The idea of building up a ‘national RePEc input service’ was convincing for the German Research Foundation (DFG), that decided to supply some extra funding for the implementation in 2009. The funding enabled us to transfer the RePEc export interface to DSpace and to prepare additional publications for the integration into EconStor. This includes several ‘back files’ from the early 1990s, which in some cases had been originally published in formats like Postscript, DVI/TeX, or pure HTML – and are now available in PDF on EconStor and in RePEc.

In the meantime EconStor is hosting the full texts of more than 100 ‘series’ (including conferences and journals) from 75 German research institutions and university departments in RePEc. And with more than 7,500 downloadable items EconStor is now a major contributor to RePEc. The demand shows, that the ‘RePEc input service’ constitutes an important incentive for an institution to participate in EconStor.

But also publications from single authors are provided to RePEc, e.g. doctoral theses are listed within ZBW’s series ‘EconStor Theses‘. And as ‘theses’ are tagged as ‘books’ within this series, those documents will be displayed correspondingly within a personal RePEc author profile. So if you wish to add your PhD thesis to your RePEc profile, listed separately from your papers and articles (see example), you are very welcome to submit your work to EconStor!

Although RePEc is a very important dissemination point for EconStor content, there are some more distribution channels making it potentially interesting to participate in EconStor: All records are fed into EconBiz (ZBW’s search engine for economics and business studies), Google Scholar, BASE (Bielefeld Academic Search Engine) and OAIster. A certain portion of content from EconStor is provided to Economists Online and the Social Science Research Network (SSRN).

Why discussion paper archives should not allow the removal of items

August 20, 2011

The archives listed in RePEc differ in their policies regarding withdrawal of items, or replacement of an old item by a newer one. Some archives, like NBER, permit withdrawals and replacements, while others, like  IZA  or MPRA do permit neither withdrawals nor replacements. (ArXiv, the leading archive for physics, has adopted a no withdrawal policy as well.)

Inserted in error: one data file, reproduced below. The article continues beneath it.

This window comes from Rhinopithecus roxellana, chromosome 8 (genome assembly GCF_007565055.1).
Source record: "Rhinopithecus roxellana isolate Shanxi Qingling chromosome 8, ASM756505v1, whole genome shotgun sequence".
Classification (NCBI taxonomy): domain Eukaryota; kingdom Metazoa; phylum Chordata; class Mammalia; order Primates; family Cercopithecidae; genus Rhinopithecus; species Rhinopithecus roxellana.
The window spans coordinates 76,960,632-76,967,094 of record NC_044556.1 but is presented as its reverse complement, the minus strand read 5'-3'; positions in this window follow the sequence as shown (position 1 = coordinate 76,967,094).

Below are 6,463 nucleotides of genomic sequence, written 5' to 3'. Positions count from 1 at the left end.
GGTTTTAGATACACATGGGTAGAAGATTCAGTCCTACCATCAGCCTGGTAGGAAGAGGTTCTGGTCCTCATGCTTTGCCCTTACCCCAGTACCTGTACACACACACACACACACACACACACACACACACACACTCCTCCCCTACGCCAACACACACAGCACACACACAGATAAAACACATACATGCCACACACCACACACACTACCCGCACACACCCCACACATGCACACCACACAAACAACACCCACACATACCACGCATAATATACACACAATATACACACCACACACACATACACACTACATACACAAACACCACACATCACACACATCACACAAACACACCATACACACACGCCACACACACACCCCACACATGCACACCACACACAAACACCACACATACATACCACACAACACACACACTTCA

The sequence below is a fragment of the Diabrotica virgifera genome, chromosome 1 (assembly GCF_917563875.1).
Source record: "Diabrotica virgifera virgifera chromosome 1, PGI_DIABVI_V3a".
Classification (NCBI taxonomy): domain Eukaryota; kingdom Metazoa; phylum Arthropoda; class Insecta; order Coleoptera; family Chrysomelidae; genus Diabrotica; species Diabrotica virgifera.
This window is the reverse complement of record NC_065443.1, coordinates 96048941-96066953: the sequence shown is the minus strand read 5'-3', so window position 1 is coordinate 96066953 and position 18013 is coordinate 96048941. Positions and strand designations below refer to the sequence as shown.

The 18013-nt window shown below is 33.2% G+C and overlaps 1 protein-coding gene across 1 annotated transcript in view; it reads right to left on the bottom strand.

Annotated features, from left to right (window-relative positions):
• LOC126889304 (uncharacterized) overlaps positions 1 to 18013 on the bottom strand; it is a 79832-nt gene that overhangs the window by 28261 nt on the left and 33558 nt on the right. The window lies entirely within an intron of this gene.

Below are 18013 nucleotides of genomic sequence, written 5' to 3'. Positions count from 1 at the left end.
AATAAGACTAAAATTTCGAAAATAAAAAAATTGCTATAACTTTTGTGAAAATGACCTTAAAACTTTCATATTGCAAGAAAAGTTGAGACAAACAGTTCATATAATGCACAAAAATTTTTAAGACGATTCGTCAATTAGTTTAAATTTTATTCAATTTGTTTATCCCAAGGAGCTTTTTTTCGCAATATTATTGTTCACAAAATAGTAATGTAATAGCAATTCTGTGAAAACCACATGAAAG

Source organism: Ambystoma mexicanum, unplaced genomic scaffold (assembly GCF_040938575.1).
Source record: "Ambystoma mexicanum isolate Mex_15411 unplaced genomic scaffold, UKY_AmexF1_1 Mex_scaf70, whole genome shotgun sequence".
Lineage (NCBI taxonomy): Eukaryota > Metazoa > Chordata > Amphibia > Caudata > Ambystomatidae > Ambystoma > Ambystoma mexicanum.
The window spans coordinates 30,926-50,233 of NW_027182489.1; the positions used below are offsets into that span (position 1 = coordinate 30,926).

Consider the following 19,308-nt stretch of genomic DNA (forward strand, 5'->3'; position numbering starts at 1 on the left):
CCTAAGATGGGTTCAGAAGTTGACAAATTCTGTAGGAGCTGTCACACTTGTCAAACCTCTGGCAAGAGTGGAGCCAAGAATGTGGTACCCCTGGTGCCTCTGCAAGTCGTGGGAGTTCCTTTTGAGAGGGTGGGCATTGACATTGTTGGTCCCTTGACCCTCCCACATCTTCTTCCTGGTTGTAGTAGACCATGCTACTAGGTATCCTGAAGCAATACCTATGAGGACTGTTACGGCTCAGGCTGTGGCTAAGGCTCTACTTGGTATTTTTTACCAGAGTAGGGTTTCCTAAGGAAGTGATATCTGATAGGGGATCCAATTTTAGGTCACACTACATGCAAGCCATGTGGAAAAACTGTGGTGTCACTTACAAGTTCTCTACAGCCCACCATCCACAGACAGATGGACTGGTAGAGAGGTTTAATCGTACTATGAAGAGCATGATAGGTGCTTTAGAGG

I am managing MPRA, which publishes unrefereed discussion papers in economics. In the following, I detail the reasoning underlying MPRA’s policy choice.  As the case for prohibiting withdrawals seems to be strong, it is hoped that other RePEc archives adopt a similar policy if they have not done so already.

Discussion papers are preliminary versions of articles that may appear in their final form in the future. Discussion of these preliminary versions serves to improve them.

Discussion of a discussion paper requires that it can be cited. Citation requires that you can find the cited item, and even the cited phrase at the page given in the citation. In short: The cited item must remain reliably unchanged and retrievable.

In the old days, you mailed typed manuscripts to colleagues, and successively revised your papers in response to their suggestions and criticism. This entailed the problem that your colleagues would refer to different versions. In order to correctly grasp their points, you had to keep track of the different versions you had mailed around. (I never managed.) With a stable Internet address for each version, this tracking can be done over the Internet with ease. Permitting substitution of old versions by new version under the same Internet address would invide confusion and would make citations unreliable.

So the alternative seems to be: Either you keep your papers private and have your discussion in form of private correspondence, or you put them on the Net for public discussion. The second alternative is implied by placing the paper in a discussion paper archive, and this seems to require that identifiable versions remain accessible concurrently.

In addition, there are further reasons for favoring a “no withdrawal” policy by archive maintainers.

— If the final version of a paper ends up in a toll-gated journal, this excludes the majority of economists from reading the final version. The presence of a preliminary version mitigates the problem.

— If the preliminary version is referred to by a hyperlink, the reference becomes largely useless. NEP reports will, for instance, show dead links in such cases. This is a nuisance.